- If your Squarespace site’s page has a canonical tag
- If the canonical tag points to the right page of your Squarespace website
- If the pages of your website are all crawable and indexable
The most common mistake occuring on websites is to point the canonical tag at a website’s URL that is either blocked by robots.txt, or was set to noindex. This situation may end up in getting mixed or confusing signals by search engines. Let’s review the most popular ways to audit your Squarespace site and find out that the canonical tags work just fine.
Use view-source option
In most browsers, there’s an opportunity to right-click to perform a view-source. You can also simply type it into a search bar:
Where example should be replaced by your domain name. In the code you’ll see after that, look for the canonical tag in the <head>. If it’s not there, you’d better be sure it’s created.
Apply special tools
There’s also an option to use some SEO toolbar like MOZ, for example, that will demonstrate you easily the canonical tag on the given page of your Squarespace site. To use the toolbar, install it and after the installation is done, go to the Page analysis tab and click on "General Attributes" to view any canonical information.
Apply software solutions to audit in bulk
Most SEO audit tools for websites offer the option of canonical tags audit. Check the tool you prefer for your Squarespace site and it will be there.
Duplicate, Google chose different canonical than user
In case you’ve chosen to use Google Search Console coverage report to check if canonical tags on your website work fine, then it’s time to review some common mistakes that might be connected to canonical tags on your Squarespace website. Here they are:
- Duplicate Without User-Selected Canonical. This one occurs when Google considers some page to be duplicate content, but this page was not clearly marked with a canonical tag. As a result, this page was excluded from the index by Google as it seems to the robot that this particular page should not be canonical. This issue can be resolved by marking the correct canonical for every URL that is crawled on your website. And to find out which page was chosen as canonical by Google, simply review the URL in the Search console.
- Duplicate, Submitted URL Not Selected as Canonical. This problem has a lot in common with the one described above, the only exception here is that in this case you explicitly asked Google to index this particular URL, maybe by means of submitting it to your XML sitemap. This can be fixed the same way as we’ve described in the previous paragraph - mark the correct canonical URL explicitly. Also, make sure only canonical pages are included to your XML sitemap.
- Duplicate, Google Chose Different Canonical Than User. This issue occurs when your Squarespace site’s page has a rel=canonical link in place, but Google does not agree with it and chooses some other URL to be indexed as canonical on your site. To fix this, inspect the URL to make sure Google selected the correct URL as canonical. If you agree with Google's choice, change the rel=canonical link. Otherwise, it’s better to work with your website’s architecture to decrease the amount of duplicate content. This will help you hive stronger ranking signals to the page URL you’ve chosen to be canonical.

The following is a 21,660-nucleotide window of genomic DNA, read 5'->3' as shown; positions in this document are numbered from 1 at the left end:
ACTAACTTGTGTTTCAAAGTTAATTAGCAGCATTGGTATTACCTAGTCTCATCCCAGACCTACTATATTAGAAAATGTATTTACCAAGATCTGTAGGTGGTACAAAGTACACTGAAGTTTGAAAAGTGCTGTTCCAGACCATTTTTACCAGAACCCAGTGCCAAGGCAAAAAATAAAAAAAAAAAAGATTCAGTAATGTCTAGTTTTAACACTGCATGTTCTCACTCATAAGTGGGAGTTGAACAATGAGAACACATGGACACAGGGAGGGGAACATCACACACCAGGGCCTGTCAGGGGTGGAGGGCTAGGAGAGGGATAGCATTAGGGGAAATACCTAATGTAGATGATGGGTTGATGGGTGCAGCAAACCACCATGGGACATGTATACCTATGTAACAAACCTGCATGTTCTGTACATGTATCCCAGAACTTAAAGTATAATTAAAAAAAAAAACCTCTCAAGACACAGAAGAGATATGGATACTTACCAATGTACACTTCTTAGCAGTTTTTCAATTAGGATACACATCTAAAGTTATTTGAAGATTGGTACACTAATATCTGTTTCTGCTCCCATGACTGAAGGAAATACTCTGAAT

Keep in mind that preventing mistakes is better than fixing them. Clear and understandable architecture will provide a smooth work of search robots and clean Search Console’s Index Coverage report. But if mistakes occasionally happen to be on your website, it’s always better to look through the report to get a better understanding of why they’ve happened and how to avoid them in the future.
Multiple domains on Squarespace
According to Squarespace, using multiple domains for your Squarespace site won’t hurt its SEO. Squarespace uses canonical tags to prevent your website from being penalized by search engines for duplicate content. Canonicals help redirect multiple domains to one primary domain.
Don’t be afraid of connecting multiple domains to your Squarespace website as it only gives your audience a lot more opportunities to find you. When you start using multiple domains, you’ll be given a chance to choose the primary domain that will serve as the main address of your website - no matter what exact domain a user will visit. Thanks to canonical tags, you are free to create and connect multiple domains to your Squarespace website which will help you get more valuable traffic and prevent search engines from thinking that you’ve got duplicate content on your Squarespace website.